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Swift now enjoying the fame he shunned
The Irish Press

...'It's not so much that he was a recluse, it was much more a case that he was out of sympathy with the prevailing mood of the art world at the time', explains Declan McGonagle of the Irish Museum of Modern Art...
'The art world was all about being seen and being out there in the market, whereas he believed that the artist's job was separate from that', explains McGonagle. 'He felt painting was about the inner self, about describing emotional or spiritual changes'...
— The Irish Press, Dec 3, 1993


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On 19 July the Dublin-born painter PATRICK SWIFT died at his home in Portugal. He was 56. Among his closest friends — and the subjects of his best portraits — were a number of poets of his generation, and he was a familiar figure in the post-War 'Fitzrovia' circles that included David Wright, George Barker, Patrick Kavanagh and others. In 1959 he founded the magazine X with David Wright. Through X, Swift did for some of his younger contemporaries what David Wright was doing for the poets. He presented their work and attacked the fashions that stood in the way of a proper appreciation and valuation of the figurative work of some of them. In 1962 Swift left England for the Algarve. As well as collaborating in the establishment of Porches Pottery, he wrote books and continued his design work and painting. In his partnership with David Wright, this exemplary artist contributed substantially to the world of poetry.
— P.N. Review, News & Note, PN Review 34, Volume 10 Number 2, November - December 1983



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Images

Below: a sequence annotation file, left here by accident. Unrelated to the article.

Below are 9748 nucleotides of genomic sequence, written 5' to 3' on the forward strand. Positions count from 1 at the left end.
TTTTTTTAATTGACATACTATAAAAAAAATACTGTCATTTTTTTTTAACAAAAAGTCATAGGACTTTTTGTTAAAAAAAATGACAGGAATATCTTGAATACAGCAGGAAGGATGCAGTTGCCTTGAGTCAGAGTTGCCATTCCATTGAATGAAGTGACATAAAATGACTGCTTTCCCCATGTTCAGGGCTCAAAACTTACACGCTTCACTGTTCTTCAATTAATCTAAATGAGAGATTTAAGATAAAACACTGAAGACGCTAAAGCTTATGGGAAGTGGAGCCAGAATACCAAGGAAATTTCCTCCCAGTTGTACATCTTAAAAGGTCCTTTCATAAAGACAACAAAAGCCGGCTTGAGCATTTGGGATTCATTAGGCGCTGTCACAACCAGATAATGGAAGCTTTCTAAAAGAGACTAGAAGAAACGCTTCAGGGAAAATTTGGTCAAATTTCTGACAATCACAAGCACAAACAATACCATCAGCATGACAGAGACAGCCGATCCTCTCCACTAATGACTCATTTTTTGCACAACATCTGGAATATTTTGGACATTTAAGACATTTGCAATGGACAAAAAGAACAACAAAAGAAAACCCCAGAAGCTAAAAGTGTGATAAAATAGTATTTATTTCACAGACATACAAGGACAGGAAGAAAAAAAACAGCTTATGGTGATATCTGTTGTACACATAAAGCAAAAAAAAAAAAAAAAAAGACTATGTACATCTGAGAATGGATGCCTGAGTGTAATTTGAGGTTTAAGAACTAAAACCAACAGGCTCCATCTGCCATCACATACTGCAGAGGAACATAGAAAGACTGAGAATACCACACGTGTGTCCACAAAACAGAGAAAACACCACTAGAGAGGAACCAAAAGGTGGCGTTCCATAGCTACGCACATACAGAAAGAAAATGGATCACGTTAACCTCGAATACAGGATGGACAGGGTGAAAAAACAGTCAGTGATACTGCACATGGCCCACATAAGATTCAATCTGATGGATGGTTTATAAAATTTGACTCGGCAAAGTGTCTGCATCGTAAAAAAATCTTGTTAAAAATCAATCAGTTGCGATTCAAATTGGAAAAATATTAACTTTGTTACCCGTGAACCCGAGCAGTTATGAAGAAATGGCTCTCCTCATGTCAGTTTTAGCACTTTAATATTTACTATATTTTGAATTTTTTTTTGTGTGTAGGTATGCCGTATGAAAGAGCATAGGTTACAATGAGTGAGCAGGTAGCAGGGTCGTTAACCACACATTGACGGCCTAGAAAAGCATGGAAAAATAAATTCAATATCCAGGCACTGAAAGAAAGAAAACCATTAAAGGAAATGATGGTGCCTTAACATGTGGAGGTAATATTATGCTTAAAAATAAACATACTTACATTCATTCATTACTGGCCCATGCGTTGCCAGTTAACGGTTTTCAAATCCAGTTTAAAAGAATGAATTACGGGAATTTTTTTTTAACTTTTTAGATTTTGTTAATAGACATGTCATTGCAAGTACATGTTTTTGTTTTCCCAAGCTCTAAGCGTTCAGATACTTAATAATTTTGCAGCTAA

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Dublin Oil - Dublin Watercolour/ Ink - Italy - Oakridge/ Ashwell Watercolour - Oakridge/ Ashwell Oil - London Oil - London Watercolour/ Ink - France - Algarve Oil - Algarve Watercolour/ Ink - Self-Portraits - Trees - Portraits I - Portraits II - Porches Pottery - Books - Misc - Algarve Studio
Note: many of the reproductions displayed here are of poor quality
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By Swift
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Nano Reid - Some notes on Caravaggio - Italian Report - The Artist Speaks - X magazine - RHA Exhibition 1951 - Eça de Queiroz & Fernando Pessoa - The Portuguese Enigma - Notebooks - All
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About Swift
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Main
Patrick Swift: An Irish Painter in Portugal - IMMA 1993 Retrospective Catalogue - Dublin 1950-2 - By His Friends - X magazine - Poems - Further Quotes About - All

By His Friends
Anthony Cronin - John Ryan - John Jordan - C.H.Sisson - Martin Green - John McGahern - David Wright - Lima de Freitas - Katherine Swift - Tim Motion - Lionel Miskin - Jacques D'Arribehaude - Brian Higgins - George Barker - Patrick Kavanagh

Further Quotes
Brian Fallon - Aidan Dunne - Derek Hill - Brendan Behan - Lucian Freud - Patrick Kavanagh - Elizabeth Smart - Further Quotes About